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NeuroD

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Everything posted by NeuroD

  1. Some programs at some school do MMI scenarios that might be related....but you won't need to review the book for them.
  2. Can't believe this thread is still going.
  3. Beyond being unfair, I think it's hurting patients. Wait times in these specialities (despite not being hospital-resource intensive) reflect that. The flip side is that for the most part you know people who went into these specialties did so knowing they would be training longer for less money, which usually takes a certain type of person. I haven't met many people in neuro who aren't truly passionate for the field...it would be hard to sustain a (relatively) poor economic decision without that. Perhaps it makes for better doctors? Though I don't really think cardiologists are any worse just b
  4. I don't blame you. I think people are too idealistic when they get hung up on doing what they want at all costs...because it's unlikely that you'll always want to do what 25-year-old finds cool. Nice thing about family is the flexibility.
  5. There are a few 5yr+ specialties that make less-per-dat than thanily. Neurology, peds, PMR, psych. Although psych has improved a lot I don't think they are in this list anymore. And that's despite the fact that family has lots of flexibility in terms of how you spend your time and the level of income you chase.
  6. Similar numbers for Toronto versus further out into the GTA.
  7. The lifestyle of IR has changed the turf war quite a bit. For example, since it has become clear that the life style of interventional neuro is terrible and getting worse every year, IR and neurosurgery have bee less interested in protecting it from neurologists.
  8. Barely any med or surg questions. The amount of time you'd have to spend studying to get points from those sections just isn't worth it.
  9. Public health, ethics, organizational med
  10. OnlineMedEd for obsgyn, psych, peds. Toronto Notes for PHEOLM. That's it! Unfortunately you're really waisting your time if you study medicine or surgery.
  11. They are not particularly worse than others, but the entire industry is predicated on their customers' ignorance. It takes very little time to learn the basics that will get you better returns/quicker debt repayment than a advisor can get you. They charge major fees for being a middle man without much value added (except for saving you an afternoon's worth of work to ge up to speed, or just follow the steps that have been outlined over and over again by many people). Although MD financial gives free advice which could be useful for asking basic questions early on...just don't give them (o
  12. Join the physician financial independence group, learn super simple basics (much quicker & easier than anything you'll learn in medicine), and, stay away from MD financial.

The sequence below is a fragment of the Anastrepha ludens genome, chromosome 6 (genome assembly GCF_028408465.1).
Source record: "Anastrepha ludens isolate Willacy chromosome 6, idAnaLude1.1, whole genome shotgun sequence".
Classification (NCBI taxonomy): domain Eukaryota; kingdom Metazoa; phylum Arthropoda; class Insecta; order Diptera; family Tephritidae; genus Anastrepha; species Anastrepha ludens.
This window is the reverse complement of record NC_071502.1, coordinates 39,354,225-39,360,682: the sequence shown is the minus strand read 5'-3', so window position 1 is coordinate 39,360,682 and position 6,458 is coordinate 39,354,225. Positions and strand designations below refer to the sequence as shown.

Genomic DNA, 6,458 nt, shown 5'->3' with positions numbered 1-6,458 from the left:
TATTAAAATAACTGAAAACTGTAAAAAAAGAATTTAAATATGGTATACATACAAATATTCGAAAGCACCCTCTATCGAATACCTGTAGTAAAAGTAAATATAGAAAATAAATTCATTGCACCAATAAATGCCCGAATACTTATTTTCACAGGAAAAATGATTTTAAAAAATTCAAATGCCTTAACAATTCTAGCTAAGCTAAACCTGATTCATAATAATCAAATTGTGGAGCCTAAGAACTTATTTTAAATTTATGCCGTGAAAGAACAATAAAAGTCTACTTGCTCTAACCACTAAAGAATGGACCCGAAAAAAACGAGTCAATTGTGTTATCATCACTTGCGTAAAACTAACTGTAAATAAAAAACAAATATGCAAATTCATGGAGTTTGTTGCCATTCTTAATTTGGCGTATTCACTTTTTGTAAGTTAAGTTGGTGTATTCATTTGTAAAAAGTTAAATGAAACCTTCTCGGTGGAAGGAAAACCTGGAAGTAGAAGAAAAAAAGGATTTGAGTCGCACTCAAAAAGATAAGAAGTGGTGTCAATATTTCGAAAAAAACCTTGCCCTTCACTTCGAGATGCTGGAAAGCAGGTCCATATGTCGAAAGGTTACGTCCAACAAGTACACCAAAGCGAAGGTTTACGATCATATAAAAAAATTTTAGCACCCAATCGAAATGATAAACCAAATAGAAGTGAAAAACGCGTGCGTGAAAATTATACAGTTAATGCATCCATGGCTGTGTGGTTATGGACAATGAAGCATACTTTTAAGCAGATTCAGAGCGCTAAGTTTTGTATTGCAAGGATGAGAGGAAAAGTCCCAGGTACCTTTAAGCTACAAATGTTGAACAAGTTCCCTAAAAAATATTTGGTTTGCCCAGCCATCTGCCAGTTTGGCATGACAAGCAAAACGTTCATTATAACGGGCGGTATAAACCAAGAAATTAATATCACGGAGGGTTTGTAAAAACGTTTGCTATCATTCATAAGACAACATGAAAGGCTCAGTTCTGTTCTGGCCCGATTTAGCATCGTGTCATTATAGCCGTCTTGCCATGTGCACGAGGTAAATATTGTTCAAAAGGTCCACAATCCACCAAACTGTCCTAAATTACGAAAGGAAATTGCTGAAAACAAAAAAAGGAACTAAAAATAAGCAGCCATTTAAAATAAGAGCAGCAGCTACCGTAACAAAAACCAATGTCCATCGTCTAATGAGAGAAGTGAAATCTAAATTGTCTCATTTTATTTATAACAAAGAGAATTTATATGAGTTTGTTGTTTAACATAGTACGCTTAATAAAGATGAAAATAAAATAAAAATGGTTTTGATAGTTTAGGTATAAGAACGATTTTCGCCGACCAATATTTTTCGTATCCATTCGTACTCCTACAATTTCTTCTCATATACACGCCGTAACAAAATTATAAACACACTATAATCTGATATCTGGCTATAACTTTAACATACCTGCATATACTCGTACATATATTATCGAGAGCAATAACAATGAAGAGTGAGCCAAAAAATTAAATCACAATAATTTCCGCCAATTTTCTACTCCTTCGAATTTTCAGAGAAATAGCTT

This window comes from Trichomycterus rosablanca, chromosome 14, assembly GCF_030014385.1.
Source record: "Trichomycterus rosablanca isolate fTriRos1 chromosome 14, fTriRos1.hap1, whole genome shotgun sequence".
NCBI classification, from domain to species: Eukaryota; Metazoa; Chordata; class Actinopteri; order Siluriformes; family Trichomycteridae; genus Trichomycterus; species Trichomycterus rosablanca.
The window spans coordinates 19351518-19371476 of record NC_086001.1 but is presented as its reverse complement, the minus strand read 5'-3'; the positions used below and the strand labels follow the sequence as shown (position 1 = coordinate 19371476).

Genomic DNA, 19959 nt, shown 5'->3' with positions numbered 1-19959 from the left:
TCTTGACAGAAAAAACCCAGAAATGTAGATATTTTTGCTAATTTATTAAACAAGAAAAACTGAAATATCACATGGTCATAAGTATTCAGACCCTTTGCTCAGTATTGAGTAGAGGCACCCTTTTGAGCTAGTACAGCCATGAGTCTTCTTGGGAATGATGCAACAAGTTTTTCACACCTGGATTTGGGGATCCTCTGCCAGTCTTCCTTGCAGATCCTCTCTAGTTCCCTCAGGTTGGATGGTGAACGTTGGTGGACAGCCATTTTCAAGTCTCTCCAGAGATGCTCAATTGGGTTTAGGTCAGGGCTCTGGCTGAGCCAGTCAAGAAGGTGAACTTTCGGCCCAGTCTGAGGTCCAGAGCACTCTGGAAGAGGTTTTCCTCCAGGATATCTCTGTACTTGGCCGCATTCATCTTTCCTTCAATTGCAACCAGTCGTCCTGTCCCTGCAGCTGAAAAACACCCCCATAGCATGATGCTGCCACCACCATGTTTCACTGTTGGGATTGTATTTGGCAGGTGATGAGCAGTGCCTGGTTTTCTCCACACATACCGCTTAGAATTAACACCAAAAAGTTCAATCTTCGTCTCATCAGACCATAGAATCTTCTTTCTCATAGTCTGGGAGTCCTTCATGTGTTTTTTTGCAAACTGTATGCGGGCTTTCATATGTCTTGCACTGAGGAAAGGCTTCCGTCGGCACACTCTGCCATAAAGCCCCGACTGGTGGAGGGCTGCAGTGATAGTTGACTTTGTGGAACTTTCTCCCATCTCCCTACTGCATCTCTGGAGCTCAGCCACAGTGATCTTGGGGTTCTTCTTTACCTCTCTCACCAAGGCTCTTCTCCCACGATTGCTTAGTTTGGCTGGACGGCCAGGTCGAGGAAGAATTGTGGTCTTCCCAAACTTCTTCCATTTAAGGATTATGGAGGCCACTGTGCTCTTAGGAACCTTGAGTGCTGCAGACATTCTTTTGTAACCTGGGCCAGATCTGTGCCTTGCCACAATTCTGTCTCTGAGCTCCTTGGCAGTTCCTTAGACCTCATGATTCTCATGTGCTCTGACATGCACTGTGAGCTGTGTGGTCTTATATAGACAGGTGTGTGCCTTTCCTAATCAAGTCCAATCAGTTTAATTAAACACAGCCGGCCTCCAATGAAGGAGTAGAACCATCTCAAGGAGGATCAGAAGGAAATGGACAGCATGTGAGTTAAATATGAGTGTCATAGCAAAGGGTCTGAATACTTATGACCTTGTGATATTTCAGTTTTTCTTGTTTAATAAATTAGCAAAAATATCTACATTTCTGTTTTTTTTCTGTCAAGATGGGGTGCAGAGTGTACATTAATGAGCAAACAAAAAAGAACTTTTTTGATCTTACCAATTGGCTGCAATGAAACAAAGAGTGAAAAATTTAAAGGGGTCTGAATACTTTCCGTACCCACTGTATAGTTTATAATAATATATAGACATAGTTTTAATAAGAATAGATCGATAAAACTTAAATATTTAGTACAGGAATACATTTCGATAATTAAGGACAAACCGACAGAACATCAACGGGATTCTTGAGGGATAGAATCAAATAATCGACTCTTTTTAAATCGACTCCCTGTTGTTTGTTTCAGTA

13. That's a tough spot to be in. I personally don't know anyone who made it with 3.0, despite the "EC" level being pretty high in my class.
  14. Not unless 1. Your cool taking a gamble with large sums of money and time 2. Your down to stay in Europe (which I think is a severely underrated option)
  15. If you're in Ontario, unfortunately you're penalized for working by reduced OSAP, so it's not worth it. Personally, I ran my own small business doing interview prep because it was something I was very familiar with and had a strong referal base (everyone wants to prep with whoever helped their friend get in, ha). During pre-clerkship I sometimes work 40+hrs/week (mostly evening and weekends). During clerkship I had to cut back, and never did more than 10hrs/week. Both of those are more than anyone would ever recommend (I don't recommend it either), but I was lucky and worked out well
  16. I don't think I misunderstood. I'm asking (not you directly) what the threshold is for how much better robots/AI will have to be, before we as a society are willing to accept not being able to blame "anyone" when it makes a mistake. And if we don't make that leep, will we be holding ourselves back from our progress, just to make sure there's a person behind each decision that can be held liable? I think we underestimate how soon we will have to deal with these issues. We tend to think linearly, whereas this stuff moves exponentially. That's just not how our brains are set up. I think we'l
  17. People often cite this as a reason. Why does a medical provider have to be sue-able? If, 100 years from now, automated providers are 10x more efficient/effective/safer, will we hold back progress just so we have someone or blame/sue? What about when it's 100x better? What's the threshold?
  18. The rules fluctuate a bit over time and across banks. If you're going into a two or three-year program, they will use your projected income. If you're going into a 5-year special team I technically can't use your projected income until second or third year. Most of them will allow you to use your LOC for your down payment, but they need you to sign paperwork to declare that it's actually a "gift" from family. I believe those rules are based on laws. BUT RBC seems to be trying to win back MD customers from Scotia, so they've figured out how to "legally" bend those rules so they use
  19. Radiology. Or engineering. Or better yet, combine radiology with engineering.
  20. If you could, people would be doing it already lol. That's the point.
  21. It's the volume permitted by the specialty. It's like adult neurology vs the rest of IM. The cases don't lend themselves to the same degree of "efficiency".
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